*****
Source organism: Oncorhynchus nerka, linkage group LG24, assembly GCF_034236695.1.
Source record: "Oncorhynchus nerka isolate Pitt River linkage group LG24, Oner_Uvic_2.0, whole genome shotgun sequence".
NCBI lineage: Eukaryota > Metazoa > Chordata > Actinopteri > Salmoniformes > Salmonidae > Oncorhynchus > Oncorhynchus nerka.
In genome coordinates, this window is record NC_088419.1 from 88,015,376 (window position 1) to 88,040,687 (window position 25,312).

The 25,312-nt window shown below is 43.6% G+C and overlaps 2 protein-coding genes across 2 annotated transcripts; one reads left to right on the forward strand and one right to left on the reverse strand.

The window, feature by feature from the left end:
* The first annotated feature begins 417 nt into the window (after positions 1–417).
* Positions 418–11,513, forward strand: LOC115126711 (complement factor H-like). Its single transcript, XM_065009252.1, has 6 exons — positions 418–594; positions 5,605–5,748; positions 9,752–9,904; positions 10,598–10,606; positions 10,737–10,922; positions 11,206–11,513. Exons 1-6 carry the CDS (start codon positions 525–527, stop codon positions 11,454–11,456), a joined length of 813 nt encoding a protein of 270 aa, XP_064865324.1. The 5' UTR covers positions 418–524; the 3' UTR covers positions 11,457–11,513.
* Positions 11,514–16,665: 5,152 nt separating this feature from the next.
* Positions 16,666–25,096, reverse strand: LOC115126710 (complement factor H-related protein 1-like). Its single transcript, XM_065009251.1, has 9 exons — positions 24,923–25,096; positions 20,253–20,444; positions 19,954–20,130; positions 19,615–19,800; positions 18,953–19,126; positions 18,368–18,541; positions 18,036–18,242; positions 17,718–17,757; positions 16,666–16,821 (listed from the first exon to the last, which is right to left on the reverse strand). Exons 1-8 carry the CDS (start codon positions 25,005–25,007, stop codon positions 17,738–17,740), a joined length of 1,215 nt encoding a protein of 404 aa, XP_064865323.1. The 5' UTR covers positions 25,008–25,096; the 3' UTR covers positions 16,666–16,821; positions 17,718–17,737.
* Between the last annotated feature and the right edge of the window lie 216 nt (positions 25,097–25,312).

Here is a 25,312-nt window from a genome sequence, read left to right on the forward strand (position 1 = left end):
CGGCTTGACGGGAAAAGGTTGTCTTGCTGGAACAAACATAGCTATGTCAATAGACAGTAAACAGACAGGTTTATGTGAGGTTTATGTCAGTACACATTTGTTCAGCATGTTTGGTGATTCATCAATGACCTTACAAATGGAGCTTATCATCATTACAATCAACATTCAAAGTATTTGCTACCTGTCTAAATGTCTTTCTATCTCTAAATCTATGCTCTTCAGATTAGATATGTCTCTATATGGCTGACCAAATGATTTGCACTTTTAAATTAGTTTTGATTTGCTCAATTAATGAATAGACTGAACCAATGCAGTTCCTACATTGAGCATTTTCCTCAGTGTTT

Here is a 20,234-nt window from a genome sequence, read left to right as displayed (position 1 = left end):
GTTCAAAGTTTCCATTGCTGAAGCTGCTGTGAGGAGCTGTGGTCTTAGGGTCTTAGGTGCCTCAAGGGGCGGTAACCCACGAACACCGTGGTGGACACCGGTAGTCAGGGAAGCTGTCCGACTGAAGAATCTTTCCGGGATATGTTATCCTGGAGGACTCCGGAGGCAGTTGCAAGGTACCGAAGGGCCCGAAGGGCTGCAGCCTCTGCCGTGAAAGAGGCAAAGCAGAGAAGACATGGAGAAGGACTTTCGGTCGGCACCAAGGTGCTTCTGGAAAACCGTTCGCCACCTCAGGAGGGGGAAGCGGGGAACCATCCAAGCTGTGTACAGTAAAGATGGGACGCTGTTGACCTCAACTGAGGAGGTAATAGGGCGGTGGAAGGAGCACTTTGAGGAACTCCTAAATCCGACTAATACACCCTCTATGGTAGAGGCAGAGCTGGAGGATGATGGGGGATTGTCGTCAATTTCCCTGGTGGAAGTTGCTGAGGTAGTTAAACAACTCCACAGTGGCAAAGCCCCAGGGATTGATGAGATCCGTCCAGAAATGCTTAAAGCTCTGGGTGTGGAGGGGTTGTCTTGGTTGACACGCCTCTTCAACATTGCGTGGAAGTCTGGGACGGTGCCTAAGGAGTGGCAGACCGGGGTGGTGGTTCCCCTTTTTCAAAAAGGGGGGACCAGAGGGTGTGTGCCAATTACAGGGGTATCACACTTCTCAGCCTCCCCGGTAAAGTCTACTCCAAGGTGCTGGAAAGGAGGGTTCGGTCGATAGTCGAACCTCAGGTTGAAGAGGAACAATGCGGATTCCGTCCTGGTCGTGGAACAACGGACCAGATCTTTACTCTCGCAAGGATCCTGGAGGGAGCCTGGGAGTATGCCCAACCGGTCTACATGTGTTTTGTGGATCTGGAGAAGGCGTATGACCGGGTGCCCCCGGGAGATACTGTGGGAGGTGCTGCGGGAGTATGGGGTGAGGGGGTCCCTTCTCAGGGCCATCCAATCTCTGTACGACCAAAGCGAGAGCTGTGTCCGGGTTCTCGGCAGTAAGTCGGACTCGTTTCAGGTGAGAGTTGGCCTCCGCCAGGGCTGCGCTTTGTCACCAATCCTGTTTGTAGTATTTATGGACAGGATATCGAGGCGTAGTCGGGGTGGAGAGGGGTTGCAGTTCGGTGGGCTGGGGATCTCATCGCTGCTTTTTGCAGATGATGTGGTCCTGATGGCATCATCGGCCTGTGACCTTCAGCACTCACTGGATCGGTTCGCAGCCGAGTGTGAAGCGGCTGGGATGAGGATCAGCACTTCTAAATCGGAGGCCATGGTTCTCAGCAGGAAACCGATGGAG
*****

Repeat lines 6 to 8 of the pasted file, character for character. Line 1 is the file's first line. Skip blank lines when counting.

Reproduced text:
The window, feature by feature from the left end:
* The first annotated feature begins 417 nt into the window (after positions 1–417).
* Positions 418–11,513, forward strand: LOC115126711 (complement factor H-like). Its single transcript, XM_065009252.1, has 6 exons — positions 418–594; positions 5,605–5,748; positions 9,752–9,904; positions 10,598–10,606; positions 10,737–10,922; positions 11,206–11,513. Exons 1-6 carry the CDS (start codon positions 525–527, stop codon positions 11,454–11,456), a joined length of 813 nt encoding a protein of 270 aa, XP_064865324.1. The 5' UTR covers positions 418–524; the 3' UTR covers positions 11,457–11,513.